The mesosphere is not ozone free hence the finding that ozone above 45km increases when the sun is less active.

        I suggest that the amount of ozone in the mesosphere varies so as to alter the overall balance of ozone destruction/creation for the globe as a whole.

        The influence on the stratosphere is indeed always to erode ozone levels but sometimes that erosion is less than required to maintain balance and sometimes it is more than required to maintain balance.

        The net effect is to alter the gradient of tropopause height between equator and poles so as to allow the climate zones to shift to and fro latitudinally.

        It is that latitudinal shifting that changes the behaviour of the jet stream tracks and thus the level of global cloudiness.

      • Broadlands permalink
        March 16, 2016 4:26 pm

        Stephen…(and Erl): There was a discussion of stratospheric ozone and solar influence back in 1973. You can read more about it in this paper…

      • March 16, 2016 9:51 pm

        Back in 1972 I imagine that all they would have had to rely on was scattered measures of total column ozone from the surface and very little data the southern hemisphere.

        Temperature of the stratosphere is a good proxy. Given the knowledge of the atmosphere that became available after 1979 with satellite data and with the availability of computers filling in the gaps became a lot easier.

        There are very few places round the globe that developed consistent and reliable networks to record weather. In the technologically advanced and wealthy US the climate data necessary to support research did not exist in the southern states prior to the 1950’s. In Australia an effort was made from the 1890’s but coverage has always been sparse.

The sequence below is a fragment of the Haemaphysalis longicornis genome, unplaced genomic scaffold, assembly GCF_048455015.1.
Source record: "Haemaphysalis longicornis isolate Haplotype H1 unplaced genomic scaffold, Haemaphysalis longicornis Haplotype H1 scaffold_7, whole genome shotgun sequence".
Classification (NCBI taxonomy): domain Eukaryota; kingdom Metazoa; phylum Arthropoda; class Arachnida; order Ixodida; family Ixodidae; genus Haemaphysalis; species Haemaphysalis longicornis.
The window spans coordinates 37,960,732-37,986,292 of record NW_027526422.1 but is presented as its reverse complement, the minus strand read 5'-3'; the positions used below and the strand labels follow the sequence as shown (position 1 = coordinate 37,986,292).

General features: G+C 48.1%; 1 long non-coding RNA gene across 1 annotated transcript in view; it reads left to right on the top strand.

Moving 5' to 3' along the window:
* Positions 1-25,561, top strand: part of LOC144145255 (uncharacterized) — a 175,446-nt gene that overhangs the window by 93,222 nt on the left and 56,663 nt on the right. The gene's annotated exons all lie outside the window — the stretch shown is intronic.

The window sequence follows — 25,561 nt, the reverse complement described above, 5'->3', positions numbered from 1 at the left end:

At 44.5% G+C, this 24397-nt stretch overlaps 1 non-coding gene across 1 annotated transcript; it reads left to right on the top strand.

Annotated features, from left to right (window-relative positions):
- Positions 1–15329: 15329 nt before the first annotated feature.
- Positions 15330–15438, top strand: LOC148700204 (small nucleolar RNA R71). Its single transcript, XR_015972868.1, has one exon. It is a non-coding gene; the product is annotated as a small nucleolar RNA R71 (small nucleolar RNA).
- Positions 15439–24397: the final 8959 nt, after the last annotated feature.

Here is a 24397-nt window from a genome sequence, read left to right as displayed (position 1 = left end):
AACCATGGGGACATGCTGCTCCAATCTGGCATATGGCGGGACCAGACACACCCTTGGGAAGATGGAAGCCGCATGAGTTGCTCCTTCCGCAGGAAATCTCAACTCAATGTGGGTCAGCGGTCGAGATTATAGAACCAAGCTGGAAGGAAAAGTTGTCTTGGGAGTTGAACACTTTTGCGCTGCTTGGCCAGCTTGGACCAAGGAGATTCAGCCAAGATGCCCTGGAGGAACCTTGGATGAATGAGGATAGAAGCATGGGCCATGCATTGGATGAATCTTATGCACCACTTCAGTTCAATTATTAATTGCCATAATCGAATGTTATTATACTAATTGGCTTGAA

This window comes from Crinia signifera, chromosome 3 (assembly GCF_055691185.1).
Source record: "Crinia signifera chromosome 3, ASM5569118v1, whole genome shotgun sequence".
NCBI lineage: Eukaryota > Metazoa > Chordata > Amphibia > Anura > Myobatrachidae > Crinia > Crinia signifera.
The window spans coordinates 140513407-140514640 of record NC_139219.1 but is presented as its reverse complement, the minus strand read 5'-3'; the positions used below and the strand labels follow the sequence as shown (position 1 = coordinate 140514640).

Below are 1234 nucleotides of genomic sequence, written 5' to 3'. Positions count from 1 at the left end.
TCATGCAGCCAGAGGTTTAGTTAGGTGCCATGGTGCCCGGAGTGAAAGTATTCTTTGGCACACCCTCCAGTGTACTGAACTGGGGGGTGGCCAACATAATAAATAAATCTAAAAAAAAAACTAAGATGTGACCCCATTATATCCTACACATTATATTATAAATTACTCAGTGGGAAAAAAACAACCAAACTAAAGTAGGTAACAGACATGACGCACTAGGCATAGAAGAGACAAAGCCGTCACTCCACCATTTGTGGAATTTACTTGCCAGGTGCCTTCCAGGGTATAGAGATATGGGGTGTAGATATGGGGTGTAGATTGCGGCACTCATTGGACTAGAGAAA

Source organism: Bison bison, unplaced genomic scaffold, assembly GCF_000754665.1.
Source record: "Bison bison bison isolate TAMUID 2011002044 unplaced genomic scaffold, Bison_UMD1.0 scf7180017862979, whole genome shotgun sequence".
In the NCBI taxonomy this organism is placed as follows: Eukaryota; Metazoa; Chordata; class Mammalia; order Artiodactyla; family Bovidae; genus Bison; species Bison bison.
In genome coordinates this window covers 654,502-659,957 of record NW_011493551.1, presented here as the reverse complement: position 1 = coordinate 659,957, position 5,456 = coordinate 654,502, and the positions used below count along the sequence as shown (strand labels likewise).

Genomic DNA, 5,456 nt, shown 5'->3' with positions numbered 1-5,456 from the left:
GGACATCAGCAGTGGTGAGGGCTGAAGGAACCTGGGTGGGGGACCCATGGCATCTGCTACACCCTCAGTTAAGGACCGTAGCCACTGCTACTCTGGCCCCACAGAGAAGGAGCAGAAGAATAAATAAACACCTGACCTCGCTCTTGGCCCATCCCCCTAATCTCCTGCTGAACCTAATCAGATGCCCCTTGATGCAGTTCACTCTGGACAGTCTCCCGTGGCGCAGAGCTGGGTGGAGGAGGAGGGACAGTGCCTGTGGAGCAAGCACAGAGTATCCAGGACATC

There is a good reason why Kalnay et al did not apply their reanalysis techniques to the years prior to 1948. Others start with the satellite era. The latest Japanese effort covers just 55 years, the conservative approach. If the Hadley centre goes back to the 1870s they are ‘heroic’ in my view.

      • Broadlands permalink
        March 17, 2016 1:39 am

        Erl…You guess… “Back in 1972 I imagine that all they would have had to rely on was scattered measures of total column ozone from the surface and very little data the southern hemisphere.”

        True about limited data, but the paper cited (Angell & Korshover, 1973) shows southern hemispherical data, including Halley Bay.

        In addition, see Ropar and Gray…

        Note that the “magical” threshold temperatures for NATs (-78°C) were achieved.

      • March 16, 2016 10:16 pm

        Two very significant pointers as to the relationship between the ‘startosphere’ and the troposphere:

        That ‘startosphere’ is deliberate.

        Second: Google:
        Investigation on Evolutive Laws of Geopotential Height of Two Poles and the Equator at 500hPa Geopotential Height Field. Authors SONG Guo-Qiong, YAN Hua-Sheng,YANG Su-Yu,LI Wan-Biao

        Conclusions that are unknown to Western science:
        1. Arctic geopotential height oscillates behind Antarctic, then the initial region of climatic change is the South Pole.
        2. zonal wind index in SH oscillates behind Antarctic geopotential height.

        How much interest? Just two citations, both Chinese.

        The abstract from the second citation reads:

        The climatic variability in the meridional mode of global atmospheric circulation is investigated by using the monthly geopotential height fields at 1000, 500, and 100 hPa during 1948 and 2004. The data are taken from the NCEP/NCAR Reanalysis. The leading meridional mode shows opposite characteristics in its spatial and temporal distributions at the high and low latitudes at the three levels. The latitude differences are significantly enlarged in recent 60 years. An abrupt change occurred in the mid-1970s, leading to the phases of the first mode reversed at the low and high latitudes in both hemispheres. The variability is generally larger in SH at 1000 and 500 hPa, but in NH at 100 hPa. In contrast, the second meridional mode shows different features in its spatial and temporal distributions. It mainly manifests as the AAO and AO at 1000 and 100 hPa. The two oscillations have a negative correlation at interannual and interdecadal scales, and show strong anti-phase variations at the SH and NH high latitudes at 100 hPa level, suggesting that the mode could connect the SH and NH circulation at mid- and high latitudes and affect global climate change.

        That’s as close as climate science gets to understanding the role of ozone in climate change and in the case of both the Chinese and the American studies the role of ozone in driving geopotential height (a measure of air density below the point of measurement) is unrealized.